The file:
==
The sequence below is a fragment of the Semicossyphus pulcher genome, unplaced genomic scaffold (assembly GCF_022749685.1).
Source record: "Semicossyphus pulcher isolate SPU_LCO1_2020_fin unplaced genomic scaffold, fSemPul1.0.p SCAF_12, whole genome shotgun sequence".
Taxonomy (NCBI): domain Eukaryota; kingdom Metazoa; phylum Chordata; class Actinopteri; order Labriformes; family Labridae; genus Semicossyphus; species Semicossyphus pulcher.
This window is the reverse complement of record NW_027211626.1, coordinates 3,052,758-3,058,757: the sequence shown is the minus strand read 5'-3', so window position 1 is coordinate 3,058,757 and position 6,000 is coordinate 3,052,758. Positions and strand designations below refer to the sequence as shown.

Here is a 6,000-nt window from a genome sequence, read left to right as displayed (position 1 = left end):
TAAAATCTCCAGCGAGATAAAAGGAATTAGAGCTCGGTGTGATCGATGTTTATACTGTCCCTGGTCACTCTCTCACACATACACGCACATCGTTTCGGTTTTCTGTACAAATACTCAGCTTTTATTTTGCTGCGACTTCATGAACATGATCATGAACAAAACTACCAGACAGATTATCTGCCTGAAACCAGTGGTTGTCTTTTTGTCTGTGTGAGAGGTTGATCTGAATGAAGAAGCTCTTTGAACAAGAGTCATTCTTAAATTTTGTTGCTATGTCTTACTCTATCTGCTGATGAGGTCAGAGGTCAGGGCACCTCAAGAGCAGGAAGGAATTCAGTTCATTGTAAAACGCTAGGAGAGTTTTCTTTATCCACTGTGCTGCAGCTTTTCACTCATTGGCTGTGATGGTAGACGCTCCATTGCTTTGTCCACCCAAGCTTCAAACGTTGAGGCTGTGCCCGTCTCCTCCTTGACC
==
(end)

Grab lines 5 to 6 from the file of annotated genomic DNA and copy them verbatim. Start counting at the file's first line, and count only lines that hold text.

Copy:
Here is a 6,000-nt window from a genome sequence, read left to right as displayed (position 1 = left end):
TAAAATCTCCAGCGAGATAAAAGGAATTAGAGCTCGGTGTGATCGATGTTTATACTGTCCCTGGTCACTCTCTCACACATACACGCACATCGTTTCGGTTTTCTGTACAAATACTCAGCTTTTATTTTGCTGCGACTTCATGAACATGATCATGAACAAAACTACCAGACAGATTATCTGCCTGAAACCAGTGGTTGTCTTTTTGTCTGTGTGAGAGGTTGATCTGAATGAAGAAGCTCTTTGAACAAGAGTCATTCTTAAATTTTGTTGCTATGTCTTACTCTATCTGCTGATGAGGTCAGAGGTCAGGGCACCTCAAGAGCAGGAAGGAATTCAGTTCATTGTAAAACGCTAGGAGAGTTTTCTTTATCCACTGTGCTGCAGCTTTTCACTCATTGGCTGTGATGGTAGACGCTCCATTGCTTTGTCCACCCAAGCTTCAAACGTTGAGGCTGTGCCCGTCTCCTCCTTGACC